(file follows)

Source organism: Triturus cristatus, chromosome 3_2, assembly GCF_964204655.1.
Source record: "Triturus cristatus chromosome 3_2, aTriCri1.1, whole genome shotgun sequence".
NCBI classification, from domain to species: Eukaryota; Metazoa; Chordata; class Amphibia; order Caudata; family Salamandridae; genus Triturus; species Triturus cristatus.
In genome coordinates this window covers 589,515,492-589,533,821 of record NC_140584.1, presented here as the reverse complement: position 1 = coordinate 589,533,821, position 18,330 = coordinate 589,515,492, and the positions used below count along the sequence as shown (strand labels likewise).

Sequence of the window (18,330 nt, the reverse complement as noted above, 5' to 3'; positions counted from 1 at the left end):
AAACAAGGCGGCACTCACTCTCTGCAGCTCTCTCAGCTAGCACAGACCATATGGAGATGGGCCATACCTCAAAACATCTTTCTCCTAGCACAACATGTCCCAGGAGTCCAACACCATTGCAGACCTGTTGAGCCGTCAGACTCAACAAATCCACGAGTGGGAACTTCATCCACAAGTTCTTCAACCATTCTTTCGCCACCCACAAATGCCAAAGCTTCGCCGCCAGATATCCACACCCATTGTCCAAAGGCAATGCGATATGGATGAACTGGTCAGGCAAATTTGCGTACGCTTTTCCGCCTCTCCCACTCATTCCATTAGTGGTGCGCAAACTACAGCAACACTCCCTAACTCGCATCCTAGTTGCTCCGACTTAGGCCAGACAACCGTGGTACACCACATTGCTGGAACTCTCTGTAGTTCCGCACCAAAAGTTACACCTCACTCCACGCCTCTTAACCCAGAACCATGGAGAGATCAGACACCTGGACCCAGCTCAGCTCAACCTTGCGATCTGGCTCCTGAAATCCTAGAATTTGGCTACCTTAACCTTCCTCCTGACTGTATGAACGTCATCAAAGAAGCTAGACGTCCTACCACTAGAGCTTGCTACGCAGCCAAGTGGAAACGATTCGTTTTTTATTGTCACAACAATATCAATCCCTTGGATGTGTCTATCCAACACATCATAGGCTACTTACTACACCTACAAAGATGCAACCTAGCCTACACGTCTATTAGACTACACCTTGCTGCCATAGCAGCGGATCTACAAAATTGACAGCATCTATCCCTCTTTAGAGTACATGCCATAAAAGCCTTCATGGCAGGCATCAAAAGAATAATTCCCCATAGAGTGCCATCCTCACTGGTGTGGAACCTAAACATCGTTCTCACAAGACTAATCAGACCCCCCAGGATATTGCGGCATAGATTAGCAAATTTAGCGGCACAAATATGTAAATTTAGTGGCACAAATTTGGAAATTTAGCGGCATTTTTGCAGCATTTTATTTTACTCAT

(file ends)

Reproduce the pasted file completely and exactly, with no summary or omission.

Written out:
Source organism: Triturus cristatus, chromosome 3_2, assembly GCF_964204655.1.
Source record: "Triturus cristatus chromosome 3_2, aTriCri1.1, whole genome shotgun sequence".
NCBI classification, from domain to species: Eukaryota; Metazoa; Chordata; class Amphibia; order Caudata; family Salamandridae; genus Triturus; species Triturus cristatus.
In genome coordinates this window covers 589,515,492-589,533,821 of record NC_140584.1, presented here as the reverse complement: position 1 = coordinate 589,533,821, position 18,330 = coordinate 589,515,492, and the positions used below count along the sequence as shown (strand labels likewise).

Sequence of the window (18,330 nt, the reverse complement as noted above, 5' to 3'; positions counted from 1 at the left end):
AAACAAGGCGGCACTCACTCTCTGCAGCTCTCTCAGCTAGCACAGACCATATGGAGATGGGCCATACCTCAAAACATCTTTCTCCTAGCACAACATGTCCCAGGAGTCCAACACCATTGCAGACCTGTTGAGCCGTCAGACTCAACAAATCCACGAGTGGGAACTTCATCCACAAGTTCTTCAACCATTCTTTCGCCACCCACAAATGCCAAAGCTTCGCCGCCAGATATCCACACCCATTGTCCAAAGGCAATGCGATATGGATGAACTGGTCAGGCAAATTTGCGTACGCTTTTCCGCCTCTCCCACTCATTCCATTAGTGGTGCGCAAACTACAGCAACACTCCCTAACTCGCATCCTAGTTGCTCCGACTTAGGCCAGACAACCGTGGTACACCACATTGCTGGAACTCTCTGTAGTTCCGCACCAAAAGTTACACCTCACTCCACGCCTCTTAACCCAGAACCATGGAGAGATCAGACACCTGGACCCAGCTCAGCTCAACCTTGCGATCTGGCTCCTGAAATCCTAGAATTTGGCTACCTTAACCTTCCTCCTGACTGTATGAACGTCATCAAAGAAGCTAGACGTCCTACCACTAGAGCTTGCTACGCAGCCAAGTGGAAACGATTCGTTTTTTATTGTCACAACAATATCAATCCCTTGGATGTGTCTATCCAACACATCATAGGCTACTTACTACACCTACAAAGATGCAACCTAGCCTACACGTCTATTAGACTACACCTTGCTGCCATAGCAGCGGATCTACAAAATTGACAGCATCTATCCCTCTTTAGAGTACATGCCATAAAAGCCTTCATGGCAGGCATCAAAAGAATAATTCCCCATAGAGTGCCATCCTCACTGGTGTGGAACCTAAACATCGTTCTCACAAGACTAATCAGACCCCCCAGGATATTGCGGCATAGATTAGCAAATTTAGCGGCACAAATATGTAAATTTAGTGGCACAAATTTGGAAATTTAGCGGCATTTTTGCAGCATTTTATTTTACTCAT